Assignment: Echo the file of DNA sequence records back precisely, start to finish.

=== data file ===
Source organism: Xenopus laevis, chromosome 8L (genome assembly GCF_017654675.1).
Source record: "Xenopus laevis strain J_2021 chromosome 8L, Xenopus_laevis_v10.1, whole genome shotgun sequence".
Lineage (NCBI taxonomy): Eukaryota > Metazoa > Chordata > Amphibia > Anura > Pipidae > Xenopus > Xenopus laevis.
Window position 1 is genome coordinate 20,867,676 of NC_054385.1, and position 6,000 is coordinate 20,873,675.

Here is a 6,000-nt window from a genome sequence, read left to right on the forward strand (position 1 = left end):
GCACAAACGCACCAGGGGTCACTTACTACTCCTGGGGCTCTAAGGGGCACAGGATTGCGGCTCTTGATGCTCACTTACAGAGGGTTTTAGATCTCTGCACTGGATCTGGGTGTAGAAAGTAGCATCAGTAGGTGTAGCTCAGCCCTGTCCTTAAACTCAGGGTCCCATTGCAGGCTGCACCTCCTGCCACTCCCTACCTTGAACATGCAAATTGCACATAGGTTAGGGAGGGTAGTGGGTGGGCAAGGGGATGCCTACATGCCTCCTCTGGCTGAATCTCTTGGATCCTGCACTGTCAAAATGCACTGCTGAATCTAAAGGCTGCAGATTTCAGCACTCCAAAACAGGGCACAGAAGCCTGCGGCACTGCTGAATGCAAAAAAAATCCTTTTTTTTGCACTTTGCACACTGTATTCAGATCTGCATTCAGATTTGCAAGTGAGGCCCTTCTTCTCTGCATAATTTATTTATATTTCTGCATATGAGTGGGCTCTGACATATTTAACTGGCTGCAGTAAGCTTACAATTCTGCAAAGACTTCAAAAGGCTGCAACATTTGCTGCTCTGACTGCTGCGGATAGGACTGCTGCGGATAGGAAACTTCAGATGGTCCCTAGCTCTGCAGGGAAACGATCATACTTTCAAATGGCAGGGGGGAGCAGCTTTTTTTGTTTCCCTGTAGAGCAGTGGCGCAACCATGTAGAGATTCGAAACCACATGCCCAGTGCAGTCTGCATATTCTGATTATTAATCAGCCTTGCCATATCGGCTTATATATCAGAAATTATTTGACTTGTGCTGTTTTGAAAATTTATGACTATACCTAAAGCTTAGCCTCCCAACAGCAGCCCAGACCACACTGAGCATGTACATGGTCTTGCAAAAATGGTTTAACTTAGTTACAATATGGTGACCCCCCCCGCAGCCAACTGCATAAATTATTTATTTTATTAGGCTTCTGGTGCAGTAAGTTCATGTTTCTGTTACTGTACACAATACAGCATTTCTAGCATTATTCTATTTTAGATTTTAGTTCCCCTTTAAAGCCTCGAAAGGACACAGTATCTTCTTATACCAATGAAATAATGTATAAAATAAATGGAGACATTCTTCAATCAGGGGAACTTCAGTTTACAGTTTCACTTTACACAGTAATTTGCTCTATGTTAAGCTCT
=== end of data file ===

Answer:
Source organism: Xenopus laevis, chromosome 8L (genome assembly GCF_017654675.1).
Source record: "Xenopus laevis strain J_2021 chromosome 8L, Xenopus_laevis_v10.1, whole genome shotgun sequence".
Lineage (NCBI taxonomy): Eukaryota > Metazoa > Chordata > Amphibia > Anura > Pipidae > Xenopus > Xenopus laevis.
Window position 1 is genome coordinate 20,867,676 of NC_054385.1, and position 6,000 is coordinate 20,873,675.

Here is a 6,000-nt window from a genome sequence, read left to right on the forward strand (position 1 = left end):
GCACAAACGCACCAGGGGTCACTTACTACTCCTGGGGCTCTAAGGGGCACAGGATTGCGGCTCTTGATGCTCACTTACAGAGGGTTTTAGATCTCTGCACTGGATCTGGGTGTAGAAAGTAGCATCAGTAGGTGTAGCTCAGCCCTGTCCTTAAACTCAGGGTCCCATTGCAGGCTGCACCTCCTGCCACTCCCTACCTTGAACATGCAAATTGCACATAGGTTAGGGAGGGTAGTGGGTGGGCAAGGGGATGCCTACATGCCTCCTCTGGCTGAATCTCTTGGATCCTGCACTGTCAAAATGCACTGCTGAATCTAAAGGCTGCAGATTTCAGCACTCCAAAACAGGGCACAGAAGCCTGCGGCACTGCTGAATGCAAAAAAAATCCTTTTTTTTGCACTTTGCACACTGTATTCAGATCTGCATTCAGATTTGCAAGTGAGGCCCTTCTTCTCTGCATAATTTATTTATATTTCTGCATATGAGTGGGCTCTGACATATTTAACTGGCTGCAGTAAGCTTACAATTCTGCAAAGACTTCAAAAGGCTGCAACATTTGCTGCTCTGACTGCTGCGGATAGGACTGCTGCGGATAGGAAACTTCAGATGGTCCCTAGCTCTGCAGGGAAACGATCATACTTTCAAATGGCAGGGGGGAGCAGCTTTTTTTGTTTCCCTGTAGAGCAGTGGCGCAACCATGTAGAGATTCGAAACCACATGCCCAGTGCAGTCTGCATATTCTGATTATTAATCAGCCTTGCCATATCGGCTTATATATCAGAAATTATTTGACTTGTGCTGTTTTGAAAATTTATGACTATACCTAAAGCTTAGCCTCCCAACAGCAGCCCAGACCACACTGAGCATGTACATGGTCTTGCAAAAATGGTTTAACTTAGTTACAATATGGTGACCCCCCCCGCAGCCAACTGCATAAATTATTTATTTTATTAGGCTTCTGGTGCAGTAAGTTCATGTTTCTGTTACTGTACACAATACAGCATTTCTAGCATTATTCTATTTTAGATTTTAGTTCCCCTTTAAAGCCTCGAAAGGACACAGTATCTTCTTATACCAATGAAATAATGTATAAAATAAATGGAGACATTCTTCAATCAGGGGAACTTCAGTTTACAGTTTCACTTTACACAGTAATTTGCTCTATGTTAAGCTCT